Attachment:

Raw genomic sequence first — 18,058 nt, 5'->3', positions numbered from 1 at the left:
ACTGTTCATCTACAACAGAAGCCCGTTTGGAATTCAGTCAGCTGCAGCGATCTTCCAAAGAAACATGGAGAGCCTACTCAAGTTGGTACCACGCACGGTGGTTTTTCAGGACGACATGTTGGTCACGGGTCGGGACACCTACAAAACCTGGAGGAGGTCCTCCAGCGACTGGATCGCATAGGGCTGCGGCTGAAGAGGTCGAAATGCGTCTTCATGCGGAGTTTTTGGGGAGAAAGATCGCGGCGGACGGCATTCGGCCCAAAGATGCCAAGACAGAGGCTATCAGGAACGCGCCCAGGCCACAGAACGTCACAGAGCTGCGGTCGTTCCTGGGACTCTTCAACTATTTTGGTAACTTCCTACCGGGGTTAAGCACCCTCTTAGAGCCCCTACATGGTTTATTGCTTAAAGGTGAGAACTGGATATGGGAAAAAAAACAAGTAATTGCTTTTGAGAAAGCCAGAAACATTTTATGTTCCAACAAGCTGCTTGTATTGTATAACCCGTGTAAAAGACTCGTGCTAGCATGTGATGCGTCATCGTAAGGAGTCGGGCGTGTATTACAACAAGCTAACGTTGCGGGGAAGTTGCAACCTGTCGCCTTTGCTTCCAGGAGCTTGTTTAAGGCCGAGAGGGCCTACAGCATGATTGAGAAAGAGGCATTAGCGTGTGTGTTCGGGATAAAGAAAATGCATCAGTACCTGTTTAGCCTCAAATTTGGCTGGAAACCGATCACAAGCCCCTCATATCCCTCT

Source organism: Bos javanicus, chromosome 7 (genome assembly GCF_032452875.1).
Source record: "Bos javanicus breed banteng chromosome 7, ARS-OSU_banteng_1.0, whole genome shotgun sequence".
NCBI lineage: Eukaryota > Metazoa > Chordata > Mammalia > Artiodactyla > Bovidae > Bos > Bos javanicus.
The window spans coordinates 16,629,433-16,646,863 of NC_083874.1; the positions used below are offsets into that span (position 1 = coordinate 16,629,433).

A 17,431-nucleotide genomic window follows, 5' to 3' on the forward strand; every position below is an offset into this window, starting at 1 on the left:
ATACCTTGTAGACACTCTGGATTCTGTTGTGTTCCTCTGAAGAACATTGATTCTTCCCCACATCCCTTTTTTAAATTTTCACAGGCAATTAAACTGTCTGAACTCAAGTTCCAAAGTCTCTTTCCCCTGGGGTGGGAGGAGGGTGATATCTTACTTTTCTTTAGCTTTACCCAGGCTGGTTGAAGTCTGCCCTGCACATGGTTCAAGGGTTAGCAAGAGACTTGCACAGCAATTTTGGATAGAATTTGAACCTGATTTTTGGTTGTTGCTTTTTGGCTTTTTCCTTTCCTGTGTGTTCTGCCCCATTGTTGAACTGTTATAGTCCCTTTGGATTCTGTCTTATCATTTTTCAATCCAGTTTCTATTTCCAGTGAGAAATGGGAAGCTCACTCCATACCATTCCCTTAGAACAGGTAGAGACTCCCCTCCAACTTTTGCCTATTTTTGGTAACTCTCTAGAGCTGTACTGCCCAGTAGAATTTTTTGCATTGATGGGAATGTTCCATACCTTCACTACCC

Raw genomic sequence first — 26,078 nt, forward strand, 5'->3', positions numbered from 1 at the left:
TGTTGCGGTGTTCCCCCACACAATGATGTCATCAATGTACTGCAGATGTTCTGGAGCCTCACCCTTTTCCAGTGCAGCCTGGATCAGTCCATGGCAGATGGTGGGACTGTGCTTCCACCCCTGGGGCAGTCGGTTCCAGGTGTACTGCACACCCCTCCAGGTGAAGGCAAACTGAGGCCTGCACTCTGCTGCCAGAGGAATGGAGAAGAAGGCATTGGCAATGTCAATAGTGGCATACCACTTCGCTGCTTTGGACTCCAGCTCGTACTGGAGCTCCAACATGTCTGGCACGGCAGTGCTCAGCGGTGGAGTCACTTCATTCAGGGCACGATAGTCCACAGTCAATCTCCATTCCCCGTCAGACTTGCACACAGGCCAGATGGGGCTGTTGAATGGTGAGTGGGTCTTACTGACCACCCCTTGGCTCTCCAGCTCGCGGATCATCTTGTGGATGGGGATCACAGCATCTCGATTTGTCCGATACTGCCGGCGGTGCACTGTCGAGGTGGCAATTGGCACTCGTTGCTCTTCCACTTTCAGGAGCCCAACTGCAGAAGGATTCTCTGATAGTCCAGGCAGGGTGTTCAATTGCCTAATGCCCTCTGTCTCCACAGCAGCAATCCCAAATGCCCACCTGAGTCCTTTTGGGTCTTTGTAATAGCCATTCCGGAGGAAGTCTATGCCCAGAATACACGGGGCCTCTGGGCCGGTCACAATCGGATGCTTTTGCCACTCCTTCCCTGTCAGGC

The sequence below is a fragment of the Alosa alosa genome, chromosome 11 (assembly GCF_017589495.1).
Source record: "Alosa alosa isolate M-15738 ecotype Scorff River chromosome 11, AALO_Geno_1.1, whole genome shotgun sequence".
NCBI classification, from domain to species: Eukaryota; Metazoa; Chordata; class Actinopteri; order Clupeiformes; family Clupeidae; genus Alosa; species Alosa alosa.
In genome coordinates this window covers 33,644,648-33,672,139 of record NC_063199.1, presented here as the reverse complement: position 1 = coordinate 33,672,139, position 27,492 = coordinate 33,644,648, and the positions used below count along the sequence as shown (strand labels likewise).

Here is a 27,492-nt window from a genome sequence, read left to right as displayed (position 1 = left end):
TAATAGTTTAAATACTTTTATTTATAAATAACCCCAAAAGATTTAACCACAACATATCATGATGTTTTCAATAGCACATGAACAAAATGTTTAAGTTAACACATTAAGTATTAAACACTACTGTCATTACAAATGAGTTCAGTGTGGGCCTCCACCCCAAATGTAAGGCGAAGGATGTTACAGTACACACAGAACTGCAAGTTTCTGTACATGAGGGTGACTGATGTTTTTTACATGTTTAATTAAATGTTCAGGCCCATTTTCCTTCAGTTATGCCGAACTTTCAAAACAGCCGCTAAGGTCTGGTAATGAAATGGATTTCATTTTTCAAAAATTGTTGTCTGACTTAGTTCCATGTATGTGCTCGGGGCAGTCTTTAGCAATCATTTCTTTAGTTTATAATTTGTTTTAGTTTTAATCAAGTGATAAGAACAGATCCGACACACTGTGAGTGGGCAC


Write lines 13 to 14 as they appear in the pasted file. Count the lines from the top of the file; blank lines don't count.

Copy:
NCBI classification, from domain to species: Eukaryota; Metazoa; Chordata; class Actinopteri; order Clupeiformes; family Clupeidae; genus Alosa; species Alosa alosa.
In genome coordinates this window covers 33,644,648-33,672,139 of record NC_063199.1, presented here as the reverse complement: position 1 = coordinate 33,672,139, position 27,492 = coordinate 33,644,648, and the positions used below count along the sequence as shown (strand labels likewise).